Documents associated with: art theory
Record 11 of 27
System Number: 01047
Date: 27 November 1878
Author: Charles Egg
Repository: Glasgow University Library
Call Number: MS Whistler E35
Document Type: ALS
7, STAINING LANE,
GRESHAM ST[REE]T. WEST,
LONDON, E. C.
Nov 27: 78
I have always found your pictures to my taste: defending them amongst my few friends &c, but this last attack upon you is almost too much. I sent you a line this morning, but the few following ideas have occured [sic] to me since [heading?] to Mr Ruskin's charge - as they strike me
To throw the pot of paint &c
Now this is cruel, hard, selfish, meaning everything that is offensive, and meant [p. 2] to be disastrous to the person affected[.] Why it is said: why the form of inventive brain that essays one step out of a beaten hack, is ever thus fleeced of its value and stuck all over with barbed arrows, can be understood, as wounded self elected authority can always be understood.
Admitting Art in painting exists in its grand and noblest form and music too, so far as we know, but who shall analiyze [sic] my brain to say how I comprehend one or the other
That in the exquisite chord of music I do not comprehend a colour: that a nice adjustment of colour upon canvas does not produce like harmonies in my brain I say they do! - but - and here I must be firm - I cannot look upon two [p. 3] such harmonies at once, neither can I listen to two melodies at once, each must be apart centered alone. Then leave me with it. That such studies should appeal to all is impossible: has every one an equal appreciation of sky & cloud. The fire appeals to the many mostly on account of its [warmth?]. If another man elects to spend half a life painting a coal or cabbage leaf: let him do it. I too can appreciate the coal and cabbage leaf - but must I be confined to this: between the cabbage leaf and the Heavens there is space[,] paint me that. for many can paint the cabbage leaf well enough. Shall the man with his brain full of the harmonies of colour and sound not paint as his instincts direct him. To tell such a man to paint only forms,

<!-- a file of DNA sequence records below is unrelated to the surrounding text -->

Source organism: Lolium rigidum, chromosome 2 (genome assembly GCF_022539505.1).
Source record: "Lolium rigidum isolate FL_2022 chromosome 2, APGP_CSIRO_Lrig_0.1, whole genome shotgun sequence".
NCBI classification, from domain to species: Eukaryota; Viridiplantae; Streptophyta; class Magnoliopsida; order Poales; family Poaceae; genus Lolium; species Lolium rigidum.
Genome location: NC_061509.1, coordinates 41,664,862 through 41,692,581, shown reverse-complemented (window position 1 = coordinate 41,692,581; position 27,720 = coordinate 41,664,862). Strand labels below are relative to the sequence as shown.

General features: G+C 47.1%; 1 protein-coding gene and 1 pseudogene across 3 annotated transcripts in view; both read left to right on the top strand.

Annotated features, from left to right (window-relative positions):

his to tell him to reconstruct himself. I see an artist can paint mist, to me mist is form, so I appreciate the work. I saw a picture in the Grosvenor Gallery of Thames Water & dipping lights - and when I saw it I heard the clacking of the water upon the sides of a steamboat, the sounds and crunching of the paddle wheels, and yet I am told such work is not understood - wonderful
Yours very truly
Charles [John?] Egg
1. Charles Egg
Charles Egg, possible an employee of Walter and James Hall and Co., silk merchants.
Written in upper left-hand corner of sheet in another hand, in pencil.
4. Mr Ruskin's charge
A reference to JW's libel case against John Ruskin (1819-1900), critic, social reformer and artist [more], of which JW had just heard the outcome. The case was in response to Ruskin's criticism of JW's works, especially Nocturne in Black and Gold: The Falling Rocket (YMSM 170), in his periodical Fors Clavigera. On 2 July 1877 he accused JW of 'flinging a pot of paint in the public's face' in a review of the 1st Summer Exhibition, Grosvenor Gallery, London, 1877. See Ruskin, John, 'Letter the Seventy-ninth' Fors Clavigera, 2 July 1877, pp. 181-213. The trial took place at the Queen's Bench of the High Court over two days on 25-26 November 1878. The judge found in favour of JW but awarded him only token damages of one farthing.
Perhaps a reference to Nocturne in Blue and Silver (YMSM 113) or Nocturne: Blue and Gold - Old Battersea Bridge (YMSM 140), two of the other works exhibited by JW at the Grosvenor Gallery in 1877.